Apr 21, 2018 News
With moves apace to advance efforts to detect persons living with haemophilia, a blood disorder that inhibits clotting, talks have ensued for the establishment of a Haemophilia Treatment Centre.
“That’s going to be wonderful,” said Dr. Nichole Nedd-Jerrick as she spoke of the possibility of the introduction of a haemophilia treatment centre in Guyana.
Dr. Nedd-Jerrick is affiliated with the recently launched Guyana Haemophilia Society [GHS].
She disclosed that once a treatment centre is in place, it could cater to cases of emergency, prophylaxis and maintenance care for patients with haemophilia.
Since there are currently no care and treatment centres in Guyana, she noted that the treatment options for patients are confined to hospitals and other health care facilities that they would visit in cases of emergency.
She noted that the onus is usually on haemophiliacs [patients suffering from haemophilia] who become involved in an accident, for instance, to explain their condition to attending health care workers when they seek medical care.
“You would find that a lot of the haemophilia patients know a lot about their conditions and they can actually tell medical practitioners ‘I am suffering from this therefore do not give me an injection into the muscle’ and that kind of thing,” said Dr. Nedd-Jerrick.
She added, “Currently, the treatment options that we have [for haemophiliacs] are factor concentrate, whole blood, fresh frozen plasma and something called cryoprecipitate. Factor concentrate is the best when you have an absence of the factor that makes you have the condition, so if we can replace the factor then it is going to help with the bleeding.”
There currently exists a United States based organisation called ‘Project Share’, which helps to supply the quite costly factor concentrate, she noted.
‘Project Share’ is a humanitarian programme that assists persons with haemophilia across the world, according to Dr. Nedd-Jerrick. The assistance currently entails about 18 vials of factor concentrate being donated to Guyana annually to assist patients, the doctor informed. Haemophilia is a mostly inherited genetic disorder that impairs the body’s ability to clot blood, a process needed to stop bleeding. This results in people bleeding longer after an injury, easy bruising and an increased risk of bleeding inside joints or the brain.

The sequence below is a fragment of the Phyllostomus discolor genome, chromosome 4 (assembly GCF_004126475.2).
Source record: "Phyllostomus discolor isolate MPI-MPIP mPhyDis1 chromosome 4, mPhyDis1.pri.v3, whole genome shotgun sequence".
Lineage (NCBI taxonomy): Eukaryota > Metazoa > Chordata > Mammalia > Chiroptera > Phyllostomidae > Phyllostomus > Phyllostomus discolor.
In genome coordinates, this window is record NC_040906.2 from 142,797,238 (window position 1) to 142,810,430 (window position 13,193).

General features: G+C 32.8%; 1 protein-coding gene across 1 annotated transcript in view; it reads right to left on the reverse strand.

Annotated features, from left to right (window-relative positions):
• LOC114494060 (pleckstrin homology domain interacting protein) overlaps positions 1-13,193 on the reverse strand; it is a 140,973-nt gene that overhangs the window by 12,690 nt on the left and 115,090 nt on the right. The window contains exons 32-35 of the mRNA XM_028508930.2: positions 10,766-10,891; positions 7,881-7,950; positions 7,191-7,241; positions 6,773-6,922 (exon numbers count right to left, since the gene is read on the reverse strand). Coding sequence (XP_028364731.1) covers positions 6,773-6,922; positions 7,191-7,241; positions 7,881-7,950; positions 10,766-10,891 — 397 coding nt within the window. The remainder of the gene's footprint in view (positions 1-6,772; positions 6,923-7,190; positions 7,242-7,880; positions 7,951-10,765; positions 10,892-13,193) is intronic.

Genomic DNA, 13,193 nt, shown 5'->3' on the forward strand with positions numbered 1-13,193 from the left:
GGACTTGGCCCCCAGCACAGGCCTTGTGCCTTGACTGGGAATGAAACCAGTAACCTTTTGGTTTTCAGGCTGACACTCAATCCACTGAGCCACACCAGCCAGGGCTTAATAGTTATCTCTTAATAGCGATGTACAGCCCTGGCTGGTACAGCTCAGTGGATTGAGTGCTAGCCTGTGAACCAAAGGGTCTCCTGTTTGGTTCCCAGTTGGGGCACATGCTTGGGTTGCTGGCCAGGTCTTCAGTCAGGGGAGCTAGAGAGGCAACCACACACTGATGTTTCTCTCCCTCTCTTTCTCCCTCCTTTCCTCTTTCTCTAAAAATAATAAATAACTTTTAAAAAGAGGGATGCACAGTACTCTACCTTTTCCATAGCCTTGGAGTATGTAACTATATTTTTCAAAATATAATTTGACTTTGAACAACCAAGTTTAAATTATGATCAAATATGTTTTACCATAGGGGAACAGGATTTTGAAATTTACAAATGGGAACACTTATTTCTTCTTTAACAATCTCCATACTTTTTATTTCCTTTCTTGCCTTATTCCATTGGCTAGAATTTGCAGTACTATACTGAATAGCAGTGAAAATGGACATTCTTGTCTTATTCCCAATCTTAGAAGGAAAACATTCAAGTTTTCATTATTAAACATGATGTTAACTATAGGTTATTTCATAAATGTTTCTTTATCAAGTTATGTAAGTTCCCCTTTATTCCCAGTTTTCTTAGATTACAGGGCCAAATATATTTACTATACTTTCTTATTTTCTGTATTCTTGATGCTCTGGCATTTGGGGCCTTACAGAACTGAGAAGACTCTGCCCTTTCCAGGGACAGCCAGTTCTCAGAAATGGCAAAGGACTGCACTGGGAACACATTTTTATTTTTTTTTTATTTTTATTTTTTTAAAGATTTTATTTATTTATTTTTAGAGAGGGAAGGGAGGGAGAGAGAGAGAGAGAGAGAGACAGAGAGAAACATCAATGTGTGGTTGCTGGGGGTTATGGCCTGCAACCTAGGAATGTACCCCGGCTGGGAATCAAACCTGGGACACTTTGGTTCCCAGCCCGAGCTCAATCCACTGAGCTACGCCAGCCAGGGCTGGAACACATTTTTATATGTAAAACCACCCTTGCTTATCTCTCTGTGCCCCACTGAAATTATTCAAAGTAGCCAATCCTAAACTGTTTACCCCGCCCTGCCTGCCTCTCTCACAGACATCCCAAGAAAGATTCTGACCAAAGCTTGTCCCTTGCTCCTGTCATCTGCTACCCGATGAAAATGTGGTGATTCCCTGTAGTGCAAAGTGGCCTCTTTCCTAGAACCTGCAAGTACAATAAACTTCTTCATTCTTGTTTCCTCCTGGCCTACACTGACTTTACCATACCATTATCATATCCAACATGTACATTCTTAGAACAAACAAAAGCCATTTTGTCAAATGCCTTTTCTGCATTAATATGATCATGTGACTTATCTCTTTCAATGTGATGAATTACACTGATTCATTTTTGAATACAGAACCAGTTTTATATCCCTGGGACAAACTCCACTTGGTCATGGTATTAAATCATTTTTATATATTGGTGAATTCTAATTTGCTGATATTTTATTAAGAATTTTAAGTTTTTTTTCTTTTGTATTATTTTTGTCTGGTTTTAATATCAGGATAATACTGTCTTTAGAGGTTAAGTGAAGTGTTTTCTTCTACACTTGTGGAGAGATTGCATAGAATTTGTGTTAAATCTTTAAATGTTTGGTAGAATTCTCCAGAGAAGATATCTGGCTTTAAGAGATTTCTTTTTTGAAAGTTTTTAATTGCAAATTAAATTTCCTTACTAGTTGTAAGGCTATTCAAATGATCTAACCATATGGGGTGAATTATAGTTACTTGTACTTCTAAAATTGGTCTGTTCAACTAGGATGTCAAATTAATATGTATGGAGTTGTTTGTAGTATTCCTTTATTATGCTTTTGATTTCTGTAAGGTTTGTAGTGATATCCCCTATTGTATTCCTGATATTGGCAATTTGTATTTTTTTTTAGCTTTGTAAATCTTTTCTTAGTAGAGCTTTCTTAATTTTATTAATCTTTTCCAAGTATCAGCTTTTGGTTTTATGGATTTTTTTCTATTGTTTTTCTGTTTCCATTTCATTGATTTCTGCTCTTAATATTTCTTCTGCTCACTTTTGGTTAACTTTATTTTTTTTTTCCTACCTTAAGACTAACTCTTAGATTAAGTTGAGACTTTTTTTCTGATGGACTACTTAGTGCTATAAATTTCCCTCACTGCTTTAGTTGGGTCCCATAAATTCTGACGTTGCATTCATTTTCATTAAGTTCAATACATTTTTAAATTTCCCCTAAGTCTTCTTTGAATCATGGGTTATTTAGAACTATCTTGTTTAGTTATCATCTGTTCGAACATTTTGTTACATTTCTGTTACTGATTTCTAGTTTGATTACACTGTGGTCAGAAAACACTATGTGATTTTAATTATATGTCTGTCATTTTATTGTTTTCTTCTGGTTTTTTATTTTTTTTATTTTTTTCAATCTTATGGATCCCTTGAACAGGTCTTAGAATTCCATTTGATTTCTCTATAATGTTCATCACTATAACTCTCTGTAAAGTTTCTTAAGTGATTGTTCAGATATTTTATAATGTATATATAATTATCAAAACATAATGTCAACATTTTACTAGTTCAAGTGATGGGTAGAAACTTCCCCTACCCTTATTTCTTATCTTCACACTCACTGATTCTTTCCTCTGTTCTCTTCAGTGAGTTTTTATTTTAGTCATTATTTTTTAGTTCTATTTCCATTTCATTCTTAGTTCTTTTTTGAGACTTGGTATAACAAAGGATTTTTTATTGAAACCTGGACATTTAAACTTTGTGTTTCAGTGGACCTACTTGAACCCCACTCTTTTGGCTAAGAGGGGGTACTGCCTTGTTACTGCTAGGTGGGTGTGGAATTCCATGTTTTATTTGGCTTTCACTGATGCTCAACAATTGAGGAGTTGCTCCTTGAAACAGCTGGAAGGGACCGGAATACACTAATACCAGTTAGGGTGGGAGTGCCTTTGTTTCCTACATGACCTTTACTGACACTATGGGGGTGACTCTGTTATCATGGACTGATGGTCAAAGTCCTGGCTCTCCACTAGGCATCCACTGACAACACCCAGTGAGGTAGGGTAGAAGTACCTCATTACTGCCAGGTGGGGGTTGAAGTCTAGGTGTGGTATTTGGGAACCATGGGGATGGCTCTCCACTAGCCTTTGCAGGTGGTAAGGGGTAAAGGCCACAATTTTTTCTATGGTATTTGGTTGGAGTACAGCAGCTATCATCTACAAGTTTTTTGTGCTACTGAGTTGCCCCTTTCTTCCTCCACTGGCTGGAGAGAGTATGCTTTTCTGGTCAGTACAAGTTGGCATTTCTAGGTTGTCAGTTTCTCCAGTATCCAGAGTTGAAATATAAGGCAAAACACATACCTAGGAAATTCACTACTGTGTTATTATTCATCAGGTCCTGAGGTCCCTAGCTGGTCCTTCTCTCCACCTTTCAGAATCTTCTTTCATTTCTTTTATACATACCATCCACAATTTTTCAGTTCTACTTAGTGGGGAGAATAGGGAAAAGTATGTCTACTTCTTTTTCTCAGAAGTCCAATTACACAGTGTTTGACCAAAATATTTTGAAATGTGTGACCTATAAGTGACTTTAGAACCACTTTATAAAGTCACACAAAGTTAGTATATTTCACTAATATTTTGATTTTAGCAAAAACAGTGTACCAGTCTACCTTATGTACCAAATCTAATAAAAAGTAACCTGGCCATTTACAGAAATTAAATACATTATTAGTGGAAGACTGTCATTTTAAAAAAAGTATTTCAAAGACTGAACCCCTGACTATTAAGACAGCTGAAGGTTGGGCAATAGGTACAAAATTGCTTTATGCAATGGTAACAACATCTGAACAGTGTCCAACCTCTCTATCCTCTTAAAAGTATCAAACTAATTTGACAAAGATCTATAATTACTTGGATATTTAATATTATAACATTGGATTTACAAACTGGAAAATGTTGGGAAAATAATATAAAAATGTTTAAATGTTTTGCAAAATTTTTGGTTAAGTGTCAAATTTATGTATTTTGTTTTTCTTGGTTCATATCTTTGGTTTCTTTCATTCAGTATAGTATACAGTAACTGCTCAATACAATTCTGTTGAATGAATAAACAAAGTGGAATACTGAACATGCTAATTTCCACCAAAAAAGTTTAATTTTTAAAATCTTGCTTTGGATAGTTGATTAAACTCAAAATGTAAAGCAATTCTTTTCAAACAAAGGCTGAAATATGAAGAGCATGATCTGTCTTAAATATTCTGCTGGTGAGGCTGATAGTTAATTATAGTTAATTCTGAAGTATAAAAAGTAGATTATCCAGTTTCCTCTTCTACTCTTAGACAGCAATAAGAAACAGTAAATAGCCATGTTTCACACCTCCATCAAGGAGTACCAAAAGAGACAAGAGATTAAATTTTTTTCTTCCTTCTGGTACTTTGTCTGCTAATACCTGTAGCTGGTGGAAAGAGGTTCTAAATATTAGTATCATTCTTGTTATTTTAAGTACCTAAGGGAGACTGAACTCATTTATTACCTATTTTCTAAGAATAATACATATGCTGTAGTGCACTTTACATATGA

A defect in one of the genes that determines how the body makes blood clotting, Factor Eight or Nine, causes haemophilia. These genes are located on the X chromosomes. Chromosomes come in pairs with females having two X chromosomes and males having one X and one Y. However, only the X chromosome carries the genes related to the clotting factor.
A male who has a haemophilia gene on his X chromosome will have haemophilia. Meanwhile, when a female has a haemophilia gene on only one of her X chromosomes, she is a haemophilia carrier and can pass the gene to her children.
Reports suggest that sometimes carriers have low levels of clotting factor and also have symptoms of haemophilia, including bleeding.
Essentially, clotting factors are proteins in the blood that work together with platelets to stop or control bleeding.
“There is a huge hospital cost as it relates to care and treatment of patients with haemophilia,” said Dr. Nedd-Jerrick. She noted that while treatment for patients at the public hospitals and other public health institutions is free, the treatment at private institutions is understandably not. But at both institutions, the cost of the factor concentrate is still high and must be met if patients are to be properly treated. There are reportedly just over 70 individuals registered as haemophiliacs in Guyana.
Members of GHS, Dr. Nedd-Jerrick said, will continue to be exposed to information about haemophilia. In fact she disclosed that some of its members have already participated in workshops and programmes in collaboration with other societies.
The GHS is working in collaboration with organisations the likes of the World Federation of Haemophilia. Currently, there are 113 countries, which are active and registered members of the World Federation of Haemophilia.
According to Dr. Nedd-Jerrick, while Guyana is not yet a registered member, doing so is in fact one of the goals of GHS. She, however, explained that the Federation, “…already recognises us; they know about us. They have had members visit the country and visit our society, now it is just for us to be officially registered.”
Among the registered countries, there are 295,866 people with bleeding disorders, including haemophilia, Dr. Nedd-Jerrick said. “Haemophilia alone accounts for 187,723 persons.”
“This condition is worldwide. Over the years persons with bleeding disorders have been identified more, and thus there have been more cases…there has been a progressive increase,” stressed Dr. Nedd-Jerrick.
According to the doctor, proper care and treatment for such patients is important since in addition to pains and swelling, haemophiliacs can also face psychosocial as well as economic challenges.
The challenges faced by these patients can be farther reaching with some even being subjected to depression and other mental health issues. The challenge, Dr. Nedd-Jerrick said, can also extend to care-givers. “Let’s not forget about them, persons who are responsible for caring for those who suffer from haemophilia,” she added.
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